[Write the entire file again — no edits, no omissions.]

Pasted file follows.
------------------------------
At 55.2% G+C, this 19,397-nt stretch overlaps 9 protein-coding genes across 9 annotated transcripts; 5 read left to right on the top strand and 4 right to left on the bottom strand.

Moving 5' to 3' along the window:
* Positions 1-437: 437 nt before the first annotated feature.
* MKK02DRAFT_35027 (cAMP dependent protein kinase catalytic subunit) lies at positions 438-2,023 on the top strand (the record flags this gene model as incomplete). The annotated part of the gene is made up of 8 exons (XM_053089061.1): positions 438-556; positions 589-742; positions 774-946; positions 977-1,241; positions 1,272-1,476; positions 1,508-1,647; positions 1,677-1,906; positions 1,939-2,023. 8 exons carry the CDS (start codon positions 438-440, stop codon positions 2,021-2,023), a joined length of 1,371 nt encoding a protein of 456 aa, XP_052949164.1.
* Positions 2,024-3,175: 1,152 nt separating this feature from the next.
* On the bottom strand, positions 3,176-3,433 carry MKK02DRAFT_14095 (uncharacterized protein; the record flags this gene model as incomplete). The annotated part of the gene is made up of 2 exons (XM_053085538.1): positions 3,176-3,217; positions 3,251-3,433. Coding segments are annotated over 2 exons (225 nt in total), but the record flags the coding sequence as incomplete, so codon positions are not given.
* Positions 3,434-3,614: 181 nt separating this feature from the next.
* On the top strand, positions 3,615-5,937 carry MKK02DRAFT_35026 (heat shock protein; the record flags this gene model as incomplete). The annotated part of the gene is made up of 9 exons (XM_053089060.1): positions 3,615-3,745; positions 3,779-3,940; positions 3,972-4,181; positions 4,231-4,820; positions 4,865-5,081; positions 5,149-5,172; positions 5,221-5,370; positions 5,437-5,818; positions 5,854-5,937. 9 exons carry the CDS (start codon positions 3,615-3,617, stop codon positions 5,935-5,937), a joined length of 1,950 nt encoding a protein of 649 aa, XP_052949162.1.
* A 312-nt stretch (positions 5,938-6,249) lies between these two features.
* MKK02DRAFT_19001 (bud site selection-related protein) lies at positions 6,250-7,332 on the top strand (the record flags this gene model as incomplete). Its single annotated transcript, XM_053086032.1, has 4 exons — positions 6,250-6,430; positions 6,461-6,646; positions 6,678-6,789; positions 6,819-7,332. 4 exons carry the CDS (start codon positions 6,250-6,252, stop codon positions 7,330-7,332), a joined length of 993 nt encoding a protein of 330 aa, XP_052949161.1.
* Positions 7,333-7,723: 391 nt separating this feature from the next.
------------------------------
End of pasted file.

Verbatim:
At 55.2% G+C, this 19,397-nt stretch overlaps 9 protein-coding genes across 9 annotated transcripts; 5 read left to right on the top strand and 4 right to left on the bottom strand.

Moving 5' to 3' along the window:
* Positions 1-437: 437 nt before the first annotated feature.
* MKK02DRAFT_35027 (cAMP dependent protein kinase catalytic subunit) lies at positions 438-2,023 on the top strand (the record flags this gene model as incomplete). The annotated part of the gene is made up of 8 exons (XM_053089061.1): positions 438-556; positions 589-742; positions 774-946; positions 977-1,241; positions 1,272-1,476; positions 1,508-1,647; positions 1,677-1,906; positions 1,939-2,023. 8 exons carry the CDS (start codon positions 438-440, stop codon positions 2,021-2,023), a joined length of 1,371 nt encoding a protein of 456 aa, XP_052949164.1.
* Positions 2,024-3,175: 1,152 nt separating this feature from the next.
* On the bottom strand, positions 3,176-3,433 carry MKK02DRAFT_14095 (uncharacterized protein; the record flags this gene model as incomplete). The annotated part of the gene is made up of 2 exons (XM_053085538.1): positions 3,176-3,217; positions 3,251-3,433. Coding segments are annotated over 2 exons (225 nt in total), but the record flags the coding sequence as incomplete, so codon positions are not given.
* Positions 3,434-3,614: 181 nt separating this feature from the next.
* On the top strand, positions 3,615-5,937 carry MKK02DRAFT_35026 (heat shock protein; the record flags this gene model as incomplete). The annotated part of the gene is made up of 9 exons (XM_053089060.1): positions 3,615-3,745; positions 3,779-3,940; positions 3,972-4,181; positions 4,231-4,820; positions 4,865-5,081; positions 5,149-5,172; positions 5,221-5,370; positions 5,437-5,818; positions 5,854-5,937. 9 exons carry the CDS (start codon positions 3,615-3,617, stop codon positions 5,935-5,937), a joined length of 1,950 nt encoding a protein of 649 aa, XP_052949162.1.
* A 312-nt stretch (positions 5,938-6,249) lies between these two features.
* MKK02DRAFT_19001 (bud site selection-related protein) lies at positions 6,250-7,332 on the top strand (the record flags this gene model as incomplete). Its single annotated transcript, XM_053086032.1, has 4 exons — positions 6,250-6,430; positions 6,461-6,646; positions 6,678-6,789; positions 6,819-7,332. 4 exons carry the CDS (start codon positions 6,250-6,252, stop codon positions 7,330-7,332), a joined length of 993 nt encoding a protein of 330 aa, XP_052949161.1.
* Positions 7,333-7,723: 391 nt separating this feature from the next.